The Mexican-American border is 1,989 miles long and cuts through high desert terrain full of sagebrush and mountains. The landscape is akin to that of Joshua Tree National Park and the thousands of national forest acres preserved in New Mexico. However, if President Trump’s preliminary proposal to build a $21.6 billion wall that runs the entire length of the border is approved, then the southwestern landscapes would become just as isolated as the two nations that share it.
That’s why three designers from Brooklyn have proposed a more inclusive and cost-effective alternative: a shared national park that would welcome hikers and campers from both countries to enjoy the land.
The bi-national park was proposed by designers Wesley Thompson, Hiroshi Kaneko, and Josie Baldner for an international design competition called Building the Border Wall, which challenged architects to create “bold humanitarian solutions, creativity, and innovation to bear on alternative ideas of a border wall.” To this, Thompson, Kaneko, and Baldner created a park design that would welcome hikers and campers from both countries to enjoy 1,900 miles of the shared land between Mexico and the U.S. “The United States has historically used national parks to celebrate the landscapes that are unique to our country,” the designers say. “The border territory that the two countries share is unique as well, and creating a bi-national park suggests both countries must connect and work together to protect and celebrate that shared resource.”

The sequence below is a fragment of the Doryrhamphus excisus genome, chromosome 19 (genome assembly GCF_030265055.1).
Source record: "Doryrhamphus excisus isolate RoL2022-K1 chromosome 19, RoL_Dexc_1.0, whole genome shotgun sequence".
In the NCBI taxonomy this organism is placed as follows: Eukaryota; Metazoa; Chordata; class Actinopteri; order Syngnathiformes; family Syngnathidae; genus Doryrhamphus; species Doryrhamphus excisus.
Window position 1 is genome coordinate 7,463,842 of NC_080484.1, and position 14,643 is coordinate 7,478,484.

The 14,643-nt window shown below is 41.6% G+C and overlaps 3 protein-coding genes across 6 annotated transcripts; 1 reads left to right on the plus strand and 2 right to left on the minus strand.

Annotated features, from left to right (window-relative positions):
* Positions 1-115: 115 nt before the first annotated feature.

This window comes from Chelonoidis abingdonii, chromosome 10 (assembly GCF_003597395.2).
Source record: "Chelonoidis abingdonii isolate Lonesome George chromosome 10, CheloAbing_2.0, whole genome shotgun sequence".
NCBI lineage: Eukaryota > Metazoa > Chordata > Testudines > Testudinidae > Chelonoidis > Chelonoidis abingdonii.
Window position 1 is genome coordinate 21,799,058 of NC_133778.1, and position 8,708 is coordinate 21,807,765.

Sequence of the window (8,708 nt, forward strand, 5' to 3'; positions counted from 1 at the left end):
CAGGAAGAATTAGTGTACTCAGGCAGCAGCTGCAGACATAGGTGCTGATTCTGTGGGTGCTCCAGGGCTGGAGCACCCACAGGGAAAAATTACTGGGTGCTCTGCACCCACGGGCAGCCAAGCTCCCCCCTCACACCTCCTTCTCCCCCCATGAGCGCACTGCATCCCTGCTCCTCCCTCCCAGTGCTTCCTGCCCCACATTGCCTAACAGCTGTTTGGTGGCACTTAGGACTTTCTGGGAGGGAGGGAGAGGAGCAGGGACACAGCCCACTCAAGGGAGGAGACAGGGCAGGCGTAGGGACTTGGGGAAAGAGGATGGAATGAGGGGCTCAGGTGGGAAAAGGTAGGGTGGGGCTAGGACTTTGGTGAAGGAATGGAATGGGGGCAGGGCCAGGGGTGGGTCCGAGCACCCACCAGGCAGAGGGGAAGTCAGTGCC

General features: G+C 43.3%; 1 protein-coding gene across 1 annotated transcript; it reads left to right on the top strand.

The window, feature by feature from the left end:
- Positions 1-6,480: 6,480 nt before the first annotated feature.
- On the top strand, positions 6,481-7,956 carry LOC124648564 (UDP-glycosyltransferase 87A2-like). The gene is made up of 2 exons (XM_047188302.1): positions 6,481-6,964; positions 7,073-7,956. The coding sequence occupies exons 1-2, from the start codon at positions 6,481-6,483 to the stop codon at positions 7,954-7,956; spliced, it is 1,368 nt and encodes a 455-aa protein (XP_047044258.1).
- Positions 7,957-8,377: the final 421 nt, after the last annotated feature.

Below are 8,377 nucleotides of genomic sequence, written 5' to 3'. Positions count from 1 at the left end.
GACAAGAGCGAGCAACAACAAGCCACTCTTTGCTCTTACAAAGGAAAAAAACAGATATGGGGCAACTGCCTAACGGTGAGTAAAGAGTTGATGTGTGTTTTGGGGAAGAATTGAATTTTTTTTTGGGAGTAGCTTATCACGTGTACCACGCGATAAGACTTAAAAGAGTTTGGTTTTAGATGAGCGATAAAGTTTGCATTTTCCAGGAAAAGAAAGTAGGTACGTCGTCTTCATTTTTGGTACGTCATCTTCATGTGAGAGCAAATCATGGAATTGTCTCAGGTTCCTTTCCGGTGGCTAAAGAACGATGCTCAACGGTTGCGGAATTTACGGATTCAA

The plans for the park not only honor the tradition of wild spaces in the U.S., but also connect some of our most beloved classic trails with the newly proposed recreation area. “We wanted to connect existing hiking trails like the Pacific Crest Trail to other paths in the region to create one long hiking corridor along the border called the Trans-National Scenic Trail,” the designers say. “Much like the coast-to-coast connection of the American Discovery Trail, this new trail would connect The Pacific Ocean to the Gulf of Mexico, branching off into the PCT and CDT. The park would also promote day-use recreation, camping, rafting, environmental and survival education, and bird watching — as a few examples.”
Thompson, Kaneko, and Baldner’s design took second place in the competition, and as of right now, it’s just a concept. But that doesn’t mean the idea of a bi-national park can’t help to turn the tables on Trump’s 55-foot-tall wall, which is the hope of the designers. “We hope that the United States would consider alternatives to a wall,” they say. “Perhaps not the current administration, but administrations to come won’t be able to ignore what a wall will turn its back on. The point of this competition for us was to contribute to a conversation that our government is not currently having.”
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